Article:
Drilling down again to our local neighborhood: day 4. sees the construction of our local solar system. Question: How did someone writing in the First Millennium BCE place the beginning of our solar system in the correct chronological slot between the beginning of time without help from somewhere or someone?

Day five: Animals. By 4.6 to 2.3 billion years ago, we see fossil evidence of this life on our planet. At this point in the life of the universe, nucleosynthesis gifts us with enough nitrogen (animal life needs 10 times as much nitrogen as autotrophic life), magnesium, selinium, and other elements to support vertebrate life. This is also an open question.

We show up on Day 6, unlike many other cosmogonies which have people first. So. of six creation days, Genesis is accurate on four and two are subject to verification.

And now I get to ask you: Is Genesis more like a textbook or more like a storybook?

Welcome to the forum. We have a pretty big tent here, so am optimistic that you will find a place. Take a few minutes to review the FAQs including the rules of gracious dialogue, as it will make things a lot easier on all of us.
Unlike RTB and Hugh Ross, many if not most in the EC camp are non-concordist in their understanding of early Genesis.I would describe your summary as concordist in structure, though sharing the old earth view of EC. By the way, despite our differences, RTB is respected by most here, it seems.
Again, welcome, and we look forward to hearing your voice.


Storybook. Most people here do not try to make the six days of creation “concord” with natural history as you do.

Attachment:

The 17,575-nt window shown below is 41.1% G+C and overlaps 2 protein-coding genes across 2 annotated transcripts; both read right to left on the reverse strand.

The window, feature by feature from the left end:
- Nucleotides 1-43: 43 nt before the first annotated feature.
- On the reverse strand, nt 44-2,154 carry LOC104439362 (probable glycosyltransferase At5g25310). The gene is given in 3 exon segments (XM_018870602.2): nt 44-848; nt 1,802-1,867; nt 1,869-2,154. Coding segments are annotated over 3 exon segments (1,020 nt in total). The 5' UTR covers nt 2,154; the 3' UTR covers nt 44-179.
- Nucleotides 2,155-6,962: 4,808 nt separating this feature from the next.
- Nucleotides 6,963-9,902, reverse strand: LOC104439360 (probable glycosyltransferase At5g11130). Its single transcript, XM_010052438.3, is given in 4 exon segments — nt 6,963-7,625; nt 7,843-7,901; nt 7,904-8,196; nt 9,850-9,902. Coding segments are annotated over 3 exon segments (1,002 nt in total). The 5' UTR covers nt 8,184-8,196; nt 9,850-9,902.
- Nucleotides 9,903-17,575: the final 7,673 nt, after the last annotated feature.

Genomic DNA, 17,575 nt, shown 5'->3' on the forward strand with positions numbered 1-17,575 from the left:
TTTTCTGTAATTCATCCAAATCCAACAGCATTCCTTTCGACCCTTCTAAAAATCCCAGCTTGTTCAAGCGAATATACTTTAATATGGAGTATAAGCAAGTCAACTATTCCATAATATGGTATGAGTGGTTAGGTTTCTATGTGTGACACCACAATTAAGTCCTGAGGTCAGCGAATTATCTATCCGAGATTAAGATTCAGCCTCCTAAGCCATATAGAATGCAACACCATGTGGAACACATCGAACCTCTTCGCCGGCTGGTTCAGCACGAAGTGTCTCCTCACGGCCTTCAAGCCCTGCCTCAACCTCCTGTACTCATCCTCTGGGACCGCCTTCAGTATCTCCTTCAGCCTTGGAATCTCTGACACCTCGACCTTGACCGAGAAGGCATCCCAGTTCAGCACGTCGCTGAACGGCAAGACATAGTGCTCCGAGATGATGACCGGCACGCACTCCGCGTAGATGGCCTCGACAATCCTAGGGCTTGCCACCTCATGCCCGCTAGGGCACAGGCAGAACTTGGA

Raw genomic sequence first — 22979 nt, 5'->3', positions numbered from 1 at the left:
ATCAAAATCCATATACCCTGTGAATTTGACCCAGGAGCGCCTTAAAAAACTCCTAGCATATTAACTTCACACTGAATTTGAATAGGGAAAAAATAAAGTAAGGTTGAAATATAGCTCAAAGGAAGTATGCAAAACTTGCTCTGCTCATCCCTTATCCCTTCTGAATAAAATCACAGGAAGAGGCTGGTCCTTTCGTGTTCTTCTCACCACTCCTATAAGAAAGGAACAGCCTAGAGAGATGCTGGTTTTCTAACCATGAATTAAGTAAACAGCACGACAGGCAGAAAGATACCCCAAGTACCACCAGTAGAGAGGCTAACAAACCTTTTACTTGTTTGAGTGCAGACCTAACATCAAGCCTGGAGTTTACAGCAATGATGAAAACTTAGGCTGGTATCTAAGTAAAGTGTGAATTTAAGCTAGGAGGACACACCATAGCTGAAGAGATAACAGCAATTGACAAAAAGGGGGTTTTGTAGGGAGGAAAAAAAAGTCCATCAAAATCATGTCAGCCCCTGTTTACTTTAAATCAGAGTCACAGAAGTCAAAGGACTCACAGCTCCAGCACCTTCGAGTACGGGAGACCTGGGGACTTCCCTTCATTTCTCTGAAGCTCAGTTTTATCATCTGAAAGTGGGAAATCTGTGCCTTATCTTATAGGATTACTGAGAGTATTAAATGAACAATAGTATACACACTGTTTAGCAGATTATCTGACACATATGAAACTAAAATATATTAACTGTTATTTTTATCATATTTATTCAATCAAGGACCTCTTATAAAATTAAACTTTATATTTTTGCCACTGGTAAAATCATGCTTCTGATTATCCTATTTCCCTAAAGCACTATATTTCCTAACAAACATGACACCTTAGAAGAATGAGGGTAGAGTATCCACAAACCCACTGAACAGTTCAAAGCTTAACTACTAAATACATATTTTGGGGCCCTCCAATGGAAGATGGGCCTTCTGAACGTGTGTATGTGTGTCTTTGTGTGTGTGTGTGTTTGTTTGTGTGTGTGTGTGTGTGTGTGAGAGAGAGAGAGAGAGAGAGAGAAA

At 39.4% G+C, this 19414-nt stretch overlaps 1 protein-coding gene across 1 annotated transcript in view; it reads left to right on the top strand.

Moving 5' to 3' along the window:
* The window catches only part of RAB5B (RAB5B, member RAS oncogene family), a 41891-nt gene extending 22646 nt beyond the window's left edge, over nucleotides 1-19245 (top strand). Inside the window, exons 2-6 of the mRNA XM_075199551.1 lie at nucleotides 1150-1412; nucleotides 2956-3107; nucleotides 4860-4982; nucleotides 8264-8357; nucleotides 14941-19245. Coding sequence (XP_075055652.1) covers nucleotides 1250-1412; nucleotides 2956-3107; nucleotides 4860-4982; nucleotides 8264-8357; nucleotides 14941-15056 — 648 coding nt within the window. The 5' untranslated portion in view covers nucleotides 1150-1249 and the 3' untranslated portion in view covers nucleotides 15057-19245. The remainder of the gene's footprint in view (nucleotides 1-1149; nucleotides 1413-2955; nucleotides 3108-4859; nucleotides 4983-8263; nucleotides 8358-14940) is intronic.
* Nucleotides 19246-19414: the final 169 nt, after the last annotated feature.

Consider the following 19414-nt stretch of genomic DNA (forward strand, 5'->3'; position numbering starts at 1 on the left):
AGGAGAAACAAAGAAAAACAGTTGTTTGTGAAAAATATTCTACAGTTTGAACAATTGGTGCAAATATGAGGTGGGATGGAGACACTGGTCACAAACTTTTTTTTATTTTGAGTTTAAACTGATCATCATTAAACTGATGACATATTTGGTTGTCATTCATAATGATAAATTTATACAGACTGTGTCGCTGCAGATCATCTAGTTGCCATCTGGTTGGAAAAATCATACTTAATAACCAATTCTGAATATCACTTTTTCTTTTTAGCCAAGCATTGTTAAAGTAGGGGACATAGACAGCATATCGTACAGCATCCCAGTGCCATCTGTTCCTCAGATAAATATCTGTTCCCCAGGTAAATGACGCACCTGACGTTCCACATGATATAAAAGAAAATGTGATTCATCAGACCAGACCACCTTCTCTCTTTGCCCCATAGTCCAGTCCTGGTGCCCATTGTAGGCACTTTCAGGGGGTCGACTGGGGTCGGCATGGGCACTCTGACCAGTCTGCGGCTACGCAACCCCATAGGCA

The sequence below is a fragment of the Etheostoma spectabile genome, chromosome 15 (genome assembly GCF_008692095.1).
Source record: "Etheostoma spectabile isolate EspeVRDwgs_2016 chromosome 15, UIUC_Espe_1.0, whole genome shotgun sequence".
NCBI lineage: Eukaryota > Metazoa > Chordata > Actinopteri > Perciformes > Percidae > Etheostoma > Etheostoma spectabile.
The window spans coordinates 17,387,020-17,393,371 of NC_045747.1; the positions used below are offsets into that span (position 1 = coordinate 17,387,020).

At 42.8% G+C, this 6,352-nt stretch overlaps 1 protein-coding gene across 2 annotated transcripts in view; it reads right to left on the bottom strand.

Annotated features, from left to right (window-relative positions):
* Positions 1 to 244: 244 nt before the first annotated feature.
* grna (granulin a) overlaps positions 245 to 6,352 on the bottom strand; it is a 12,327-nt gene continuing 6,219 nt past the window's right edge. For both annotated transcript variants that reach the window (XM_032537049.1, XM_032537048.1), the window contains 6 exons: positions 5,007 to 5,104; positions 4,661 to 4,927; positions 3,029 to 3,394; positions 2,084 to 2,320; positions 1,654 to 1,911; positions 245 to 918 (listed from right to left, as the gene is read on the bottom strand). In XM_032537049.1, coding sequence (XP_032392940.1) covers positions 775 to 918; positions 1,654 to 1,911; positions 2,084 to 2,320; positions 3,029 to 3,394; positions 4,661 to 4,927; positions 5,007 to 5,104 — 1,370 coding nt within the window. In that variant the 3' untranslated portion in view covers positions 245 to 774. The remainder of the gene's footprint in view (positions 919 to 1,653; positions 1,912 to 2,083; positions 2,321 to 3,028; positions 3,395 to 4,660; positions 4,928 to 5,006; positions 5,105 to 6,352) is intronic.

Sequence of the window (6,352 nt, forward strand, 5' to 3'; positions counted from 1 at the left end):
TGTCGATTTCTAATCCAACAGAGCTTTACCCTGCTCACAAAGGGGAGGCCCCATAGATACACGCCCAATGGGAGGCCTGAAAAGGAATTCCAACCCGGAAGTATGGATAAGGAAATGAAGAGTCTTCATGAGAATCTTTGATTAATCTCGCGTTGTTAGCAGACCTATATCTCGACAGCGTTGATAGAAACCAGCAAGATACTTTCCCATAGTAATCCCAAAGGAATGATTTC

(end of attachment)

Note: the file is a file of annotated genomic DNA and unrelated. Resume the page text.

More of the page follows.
How many different ways can Moby Dick be read? Personally I think it is a pretty good whaling story. Same applies to Genesis so it is a storybook.

Thanks, Phil, Eppor se muove. Not sure what EC stands for. As a moderator, might you spend an hour or so on wikipedia and google and see if any of my facts are off, just for giggles, and would that make a difference? And if a concordist chops down a tree in the forest, does a literalist hear it?

Interpretations of Bible passages don’t equal “facts.” Interpretations are interpretations. Some are better than others.

EC stands for evolutionary creation.

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Sorry about using unfamiliar acronyms. Some you might run into here in addition are TE (Theologic Evolutionist- sort of an old term for EC) OEC (old earth creationist, one form of which RTB or Reasons to Believe is), YEC (Young Earth Creationist).

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As per your rules of civil discourse, I see that I have been less than gracious when discussing RTB. There is a bright star in that sky, Dr. Fazzal Rana, who has a moral sideline, and gathers information about survivability of disasters relative to the degree of graft in any given territory.

Hokie Dokie. This was a sample of my style; in my project as a whole, I refer to things as being alluded to, and I never monkey with the original text. For example, when three men show up at Abraham’s tent and he has Sara organize lunch for everyone, milk is on the menu. So there is a name, a place, and a date (after a fashion) that a stranger could be offered milk without worrying that the guest could get sick. So. This episode is very clearly an allusion to a time and place where lactase persistence/adult lactose tolerance exists, and thanks to the incredibly painstaking genetics work of N. S. Ennetah of the Saudi department of agriculture, we know that lactose tolerance existed in a place where Abraham was, if there was an Abraham, and at about what time that was. As I’m sure you know, Lactase persistence is trotted out whenever there is a question of whether or not we are as-is, as we were when humans started, or we are still evolving.